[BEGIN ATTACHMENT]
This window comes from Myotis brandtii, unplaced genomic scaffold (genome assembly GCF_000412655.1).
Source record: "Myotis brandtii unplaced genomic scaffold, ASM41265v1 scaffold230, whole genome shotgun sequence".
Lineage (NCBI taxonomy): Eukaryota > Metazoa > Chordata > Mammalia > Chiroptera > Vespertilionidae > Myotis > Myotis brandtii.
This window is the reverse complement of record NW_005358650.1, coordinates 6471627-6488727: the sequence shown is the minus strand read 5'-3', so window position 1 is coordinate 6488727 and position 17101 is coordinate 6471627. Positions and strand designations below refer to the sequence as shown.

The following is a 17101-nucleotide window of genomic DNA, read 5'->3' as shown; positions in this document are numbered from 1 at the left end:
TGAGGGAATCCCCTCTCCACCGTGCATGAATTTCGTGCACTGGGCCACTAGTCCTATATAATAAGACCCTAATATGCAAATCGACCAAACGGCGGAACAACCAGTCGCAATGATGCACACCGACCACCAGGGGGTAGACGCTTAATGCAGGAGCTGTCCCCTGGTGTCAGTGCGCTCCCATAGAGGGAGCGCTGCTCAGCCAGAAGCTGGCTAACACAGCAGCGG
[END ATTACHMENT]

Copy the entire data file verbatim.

This window comes from Myotis brandtii, unplaced genomic scaffold (genome assembly GCF_000412655.1).
Source record: "Myotis brandtii unplaced genomic scaffold, ASM41265v1 scaffold230, whole genome shotgun sequence".
Lineage (NCBI taxonomy): Eukaryota > Metazoa > Chordata > Mammalia > Chiroptera > Vespertilionidae > Myotis > Myotis brandtii.
This window is the reverse complement of record NW_005358650.1, coordinates 6471627-6488727: the sequence shown is the minus strand read 5'-3', so window position 1 is coordinate 6488727 and position 17101 is coordinate 6471627. Positions and strand designations below refer to the sequence as shown.

The following is a 17101-nucleotide window of genomic DNA, read 5'->3' as shown; positions in this document are numbered from 1 at the left end:
TGAGGGAATCCCCTCTCCACCGTGCATGAATTTCGTGCACTGGGCCACTAGTCCTATATAATAAGACCCTAATATGCAAATCGACCAAACGGCGGAACAACCAGTCGCAATGATGCACACCGACCACCAGGGGGTAGACGCTTAATGCAGGAGCTGTCCCCTGGTGTCAGTGCGCTCCCATAGAGGGAGCGCTGCTCAGCCAGAAGCTGGCTAACACAGCAGCGG